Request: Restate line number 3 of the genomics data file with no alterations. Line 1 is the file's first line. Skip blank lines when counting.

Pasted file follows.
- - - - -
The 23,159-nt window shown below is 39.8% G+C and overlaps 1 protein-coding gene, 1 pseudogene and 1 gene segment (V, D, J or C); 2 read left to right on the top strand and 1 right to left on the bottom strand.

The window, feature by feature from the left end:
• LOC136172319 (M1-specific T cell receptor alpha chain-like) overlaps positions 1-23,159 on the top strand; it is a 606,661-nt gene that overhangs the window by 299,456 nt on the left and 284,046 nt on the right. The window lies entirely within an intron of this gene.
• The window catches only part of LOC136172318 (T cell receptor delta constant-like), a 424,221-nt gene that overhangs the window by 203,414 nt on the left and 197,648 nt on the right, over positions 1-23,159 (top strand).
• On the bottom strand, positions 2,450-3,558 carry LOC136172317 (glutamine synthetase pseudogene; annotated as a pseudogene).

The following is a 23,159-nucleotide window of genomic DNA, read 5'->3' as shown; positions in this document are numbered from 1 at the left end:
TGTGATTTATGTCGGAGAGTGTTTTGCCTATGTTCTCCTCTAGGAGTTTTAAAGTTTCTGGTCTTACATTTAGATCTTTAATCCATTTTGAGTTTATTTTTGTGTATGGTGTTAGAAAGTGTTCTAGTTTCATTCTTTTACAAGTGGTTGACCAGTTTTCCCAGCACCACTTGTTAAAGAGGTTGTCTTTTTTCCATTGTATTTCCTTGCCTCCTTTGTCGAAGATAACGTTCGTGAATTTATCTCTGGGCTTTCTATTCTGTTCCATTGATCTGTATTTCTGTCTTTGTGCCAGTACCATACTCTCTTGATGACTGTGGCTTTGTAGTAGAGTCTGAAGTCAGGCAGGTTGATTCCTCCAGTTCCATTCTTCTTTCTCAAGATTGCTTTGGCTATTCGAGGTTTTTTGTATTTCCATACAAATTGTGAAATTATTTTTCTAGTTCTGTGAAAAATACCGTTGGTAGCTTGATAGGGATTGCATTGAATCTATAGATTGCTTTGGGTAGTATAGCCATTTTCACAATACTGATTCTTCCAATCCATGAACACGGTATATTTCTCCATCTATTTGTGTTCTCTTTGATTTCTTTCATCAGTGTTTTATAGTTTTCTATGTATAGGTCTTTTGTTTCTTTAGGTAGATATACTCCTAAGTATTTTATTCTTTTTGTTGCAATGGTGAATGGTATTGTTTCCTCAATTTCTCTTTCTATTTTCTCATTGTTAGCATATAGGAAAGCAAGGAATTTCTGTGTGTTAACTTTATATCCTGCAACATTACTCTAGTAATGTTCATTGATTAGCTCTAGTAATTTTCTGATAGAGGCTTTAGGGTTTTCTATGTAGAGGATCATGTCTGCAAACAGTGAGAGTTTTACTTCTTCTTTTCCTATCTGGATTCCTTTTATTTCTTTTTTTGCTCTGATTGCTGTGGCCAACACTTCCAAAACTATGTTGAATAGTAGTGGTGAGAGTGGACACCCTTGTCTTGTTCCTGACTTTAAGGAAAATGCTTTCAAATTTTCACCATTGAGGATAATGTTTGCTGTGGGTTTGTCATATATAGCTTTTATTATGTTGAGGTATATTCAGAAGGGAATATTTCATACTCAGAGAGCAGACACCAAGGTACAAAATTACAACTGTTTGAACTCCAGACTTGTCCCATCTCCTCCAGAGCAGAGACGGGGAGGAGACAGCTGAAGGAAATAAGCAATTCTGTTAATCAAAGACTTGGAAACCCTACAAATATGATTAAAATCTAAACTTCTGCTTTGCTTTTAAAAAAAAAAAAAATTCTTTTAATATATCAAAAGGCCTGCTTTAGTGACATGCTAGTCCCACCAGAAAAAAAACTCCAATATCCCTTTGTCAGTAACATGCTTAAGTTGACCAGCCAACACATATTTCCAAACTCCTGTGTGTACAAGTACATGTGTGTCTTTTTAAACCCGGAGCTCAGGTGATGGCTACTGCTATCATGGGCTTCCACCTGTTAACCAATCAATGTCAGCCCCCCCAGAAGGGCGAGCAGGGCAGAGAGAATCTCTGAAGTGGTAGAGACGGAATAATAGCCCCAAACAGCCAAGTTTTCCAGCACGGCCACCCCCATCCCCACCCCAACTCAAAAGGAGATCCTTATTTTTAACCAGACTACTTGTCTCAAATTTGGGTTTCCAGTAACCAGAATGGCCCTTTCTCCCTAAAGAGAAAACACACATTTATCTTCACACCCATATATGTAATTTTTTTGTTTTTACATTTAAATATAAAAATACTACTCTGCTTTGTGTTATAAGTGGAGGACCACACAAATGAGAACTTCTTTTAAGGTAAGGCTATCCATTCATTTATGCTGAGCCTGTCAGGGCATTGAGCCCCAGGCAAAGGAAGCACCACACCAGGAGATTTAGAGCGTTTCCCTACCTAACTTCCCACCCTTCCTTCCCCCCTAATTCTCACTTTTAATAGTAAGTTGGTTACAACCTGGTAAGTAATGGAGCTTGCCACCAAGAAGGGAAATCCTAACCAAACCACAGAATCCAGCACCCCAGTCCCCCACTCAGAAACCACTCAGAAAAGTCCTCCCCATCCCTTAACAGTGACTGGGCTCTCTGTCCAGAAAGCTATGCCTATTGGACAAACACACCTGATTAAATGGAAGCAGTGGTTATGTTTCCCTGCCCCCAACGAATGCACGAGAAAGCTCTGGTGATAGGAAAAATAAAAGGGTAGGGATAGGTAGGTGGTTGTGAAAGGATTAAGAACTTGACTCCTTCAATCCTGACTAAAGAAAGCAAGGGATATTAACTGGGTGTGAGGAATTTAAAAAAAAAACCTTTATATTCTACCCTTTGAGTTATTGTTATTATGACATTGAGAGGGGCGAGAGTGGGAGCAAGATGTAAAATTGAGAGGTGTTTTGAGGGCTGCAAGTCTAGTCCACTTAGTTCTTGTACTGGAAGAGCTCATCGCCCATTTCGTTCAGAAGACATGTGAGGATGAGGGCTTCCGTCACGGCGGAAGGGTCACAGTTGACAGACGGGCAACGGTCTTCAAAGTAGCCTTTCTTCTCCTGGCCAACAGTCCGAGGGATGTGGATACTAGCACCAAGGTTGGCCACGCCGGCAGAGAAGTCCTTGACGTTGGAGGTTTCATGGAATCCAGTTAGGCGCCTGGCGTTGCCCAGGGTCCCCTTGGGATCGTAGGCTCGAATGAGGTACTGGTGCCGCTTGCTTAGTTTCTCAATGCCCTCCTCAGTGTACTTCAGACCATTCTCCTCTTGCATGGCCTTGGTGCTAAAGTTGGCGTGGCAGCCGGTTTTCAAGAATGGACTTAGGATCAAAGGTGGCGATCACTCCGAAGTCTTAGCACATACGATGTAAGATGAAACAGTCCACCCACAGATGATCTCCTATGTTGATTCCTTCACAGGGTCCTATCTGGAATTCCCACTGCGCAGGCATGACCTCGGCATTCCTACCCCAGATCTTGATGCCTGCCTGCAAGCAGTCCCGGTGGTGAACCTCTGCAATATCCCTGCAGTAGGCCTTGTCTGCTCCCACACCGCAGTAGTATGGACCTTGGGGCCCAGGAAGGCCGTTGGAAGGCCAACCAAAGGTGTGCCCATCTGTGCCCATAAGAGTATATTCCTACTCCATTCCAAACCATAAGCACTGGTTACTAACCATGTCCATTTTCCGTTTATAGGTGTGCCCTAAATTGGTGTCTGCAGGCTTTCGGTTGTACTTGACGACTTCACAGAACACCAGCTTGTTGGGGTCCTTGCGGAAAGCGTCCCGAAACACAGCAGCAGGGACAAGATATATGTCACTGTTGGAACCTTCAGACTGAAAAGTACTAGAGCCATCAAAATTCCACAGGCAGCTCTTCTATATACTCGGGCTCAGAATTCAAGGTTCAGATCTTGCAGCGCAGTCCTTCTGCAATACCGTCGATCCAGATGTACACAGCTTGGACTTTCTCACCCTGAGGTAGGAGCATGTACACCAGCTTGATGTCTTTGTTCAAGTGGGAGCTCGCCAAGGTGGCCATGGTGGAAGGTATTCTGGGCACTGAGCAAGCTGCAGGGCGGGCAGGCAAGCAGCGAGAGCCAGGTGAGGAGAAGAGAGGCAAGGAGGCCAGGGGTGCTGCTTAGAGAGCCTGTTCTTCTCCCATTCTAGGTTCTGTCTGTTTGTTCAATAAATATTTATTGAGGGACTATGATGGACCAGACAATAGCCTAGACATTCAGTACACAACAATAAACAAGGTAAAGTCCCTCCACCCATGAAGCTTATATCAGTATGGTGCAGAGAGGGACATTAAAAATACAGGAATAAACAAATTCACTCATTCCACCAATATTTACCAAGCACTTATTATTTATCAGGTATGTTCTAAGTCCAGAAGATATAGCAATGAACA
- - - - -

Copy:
• LOC136172319 (M1-specific T cell receptor alpha chain-like) overlaps positions 1-23,159 on the top strand; it is a 606,661-nt gene that overhangs the window by 299,456 nt on the left and 284,046 nt on the right. The window lies entirely within an intron of this gene.